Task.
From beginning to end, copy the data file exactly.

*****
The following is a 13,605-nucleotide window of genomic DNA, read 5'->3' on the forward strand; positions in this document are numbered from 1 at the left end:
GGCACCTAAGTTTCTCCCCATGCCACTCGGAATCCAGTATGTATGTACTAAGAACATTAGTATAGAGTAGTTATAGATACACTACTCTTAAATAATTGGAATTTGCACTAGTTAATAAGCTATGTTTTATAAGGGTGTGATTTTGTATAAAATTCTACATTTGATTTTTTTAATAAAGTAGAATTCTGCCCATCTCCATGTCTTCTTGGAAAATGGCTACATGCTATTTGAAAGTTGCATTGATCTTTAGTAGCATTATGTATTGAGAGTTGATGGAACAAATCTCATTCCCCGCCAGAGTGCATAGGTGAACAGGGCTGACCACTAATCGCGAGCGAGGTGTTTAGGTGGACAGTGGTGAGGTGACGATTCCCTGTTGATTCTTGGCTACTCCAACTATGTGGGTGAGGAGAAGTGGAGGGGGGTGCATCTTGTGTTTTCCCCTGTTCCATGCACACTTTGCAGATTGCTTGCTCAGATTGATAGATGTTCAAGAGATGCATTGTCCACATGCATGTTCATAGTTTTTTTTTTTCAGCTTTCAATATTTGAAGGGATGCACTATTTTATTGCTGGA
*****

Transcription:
The following is a 13,605-nucleotide window of genomic DNA, read 5'->3' on the forward strand; positions in this document are numbered from 1 at the left end:
GGCACCTAAGTTTCTCCCCATGCCACTCGGAATCCAGTATGTATGTACTAAGAACATTAGTATAGAGTAGTTATAGATACACTACTCTTAAATAATTGGAATTTGCACTAGTTAATAAGCTATGTTTTATAAGGGTGTGATTTTGTATAAAATTCTACATTTGATTTTTTTAATAAAGTAGAATTCTGCCCATCTCCATGTCTTCTTGGAAAATGGCTACATGCTATTTGAAAGTTGCATTGATCTTTAGTAGCATTATGTATTGAGAGTTGATGGAACAAATCTCATTCCCCGCCAGAGTGCATAGGTGAACAGGGCTGACCACTAATCGCGAGCGAGGTGTTTAGGTGGACAGTGGTGAGGTGACGATTCCCTGTTGATTCTTGGCTACTCCAACTATGTGGGTGAGGAGAAGTGGAGGGGGGTGCATCTTGTGTTTTCCCCTGTTCCATGCACACTTTGCAGATTGCTTGCTCAGATTGATAGATGTTCAAGAGATGCATTGTCCACATGCATGTTCATAGTTTTTTTTTTTCAGCTTTCAATATTTGAAGGGATGCACTATTTTATTGCTGGA